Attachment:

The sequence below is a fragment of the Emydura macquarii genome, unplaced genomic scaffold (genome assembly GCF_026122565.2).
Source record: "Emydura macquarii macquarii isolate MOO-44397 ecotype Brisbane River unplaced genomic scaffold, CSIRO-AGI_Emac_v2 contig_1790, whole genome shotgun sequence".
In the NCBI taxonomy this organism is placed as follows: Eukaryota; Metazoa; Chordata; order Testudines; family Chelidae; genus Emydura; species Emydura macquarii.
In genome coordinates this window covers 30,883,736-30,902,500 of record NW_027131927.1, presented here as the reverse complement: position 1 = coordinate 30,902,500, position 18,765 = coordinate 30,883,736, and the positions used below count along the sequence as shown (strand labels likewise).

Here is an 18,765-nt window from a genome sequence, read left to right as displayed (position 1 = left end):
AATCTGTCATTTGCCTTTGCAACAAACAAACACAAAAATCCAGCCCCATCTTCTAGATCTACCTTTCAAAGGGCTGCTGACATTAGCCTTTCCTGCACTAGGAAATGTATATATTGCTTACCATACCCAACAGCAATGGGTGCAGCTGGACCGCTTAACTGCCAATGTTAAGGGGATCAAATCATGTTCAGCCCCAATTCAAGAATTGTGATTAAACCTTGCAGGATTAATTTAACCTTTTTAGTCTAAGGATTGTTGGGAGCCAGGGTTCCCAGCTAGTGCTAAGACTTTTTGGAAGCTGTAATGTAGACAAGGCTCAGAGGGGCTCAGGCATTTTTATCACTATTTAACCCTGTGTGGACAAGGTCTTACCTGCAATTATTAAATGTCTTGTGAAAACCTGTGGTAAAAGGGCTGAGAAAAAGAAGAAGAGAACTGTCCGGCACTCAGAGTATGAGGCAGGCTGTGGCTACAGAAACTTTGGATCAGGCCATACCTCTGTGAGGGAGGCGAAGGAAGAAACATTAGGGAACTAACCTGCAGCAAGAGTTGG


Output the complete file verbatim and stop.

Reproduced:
The sequence below is a fragment of the Emydura macquarii genome, unplaced genomic scaffold (genome assembly GCF_026122565.2).
Source record: "Emydura macquarii macquarii isolate MOO-44397 ecotype Brisbane River unplaced genomic scaffold, CSIRO-AGI_Emac_v2 contig_1790, whole genome shotgun sequence".
In the NCBI taxonomy this organism is placed as follows: Eukaryota; Metazoa; Chordata; order Testudines; family Chelidae; genus Emydura; species Emydura macquarii.
In genome coordinates this window covers 30,883,736-30,902,500 of record NW_027131927.1, presented here as the reverse complement: position 1 = coordinate 30,902,500, position 18,765 = coordinate 30,883,736, and the positions used below count along the sequence as shown (strand labels likewise).

Here is an 18,765-nt window from a genome sequence, read left to right as displayed (position 1 = left end):
AATCTGTCATTTGCCTTTGCAACAAACAAACACAAAAATCCAGCCCCATCTTCTAGATCTACCTTTCAAAGGGCTGCTGACATTAGCCTTTCCTGCACTAGGAAATGTATATATTGCTTACCATACCCAACAGCAATGGGTGCAGCTGGACCGCTTAACTGCCAATGTTAAGGGGATCAAATCATGTTCAGCCCCAATTCAAGAATTGTGATTAAACCTTGCAGGATTAATTTAACCTTTTTAGTCTAAGGATTGTTGGGAGCCAGGGTTCCCAGCTAGTGCTAAGACTTTTTGGAAGCTGTAATGTAGACAAGGCTCAGAGGGGCTCAGGCATTTTTATCACTATTTAACCCTGTGTGGACAAGGTCTTACCTGCAATTATTAAATGTCTTGTGAAAACCTGTGGTAAAAGGGCTGAGAAAAAGAAGAAGAGAACTGTCCGGCACTCAGAGTATGAGGCAGGCTGTGGCTACAGAAACTTTGGATCAGGCCATACCTCTGTGAGGGAGGCGAAGGAAGAAACATTAGGGAACTAACCTGCAGCAAGAGTTGG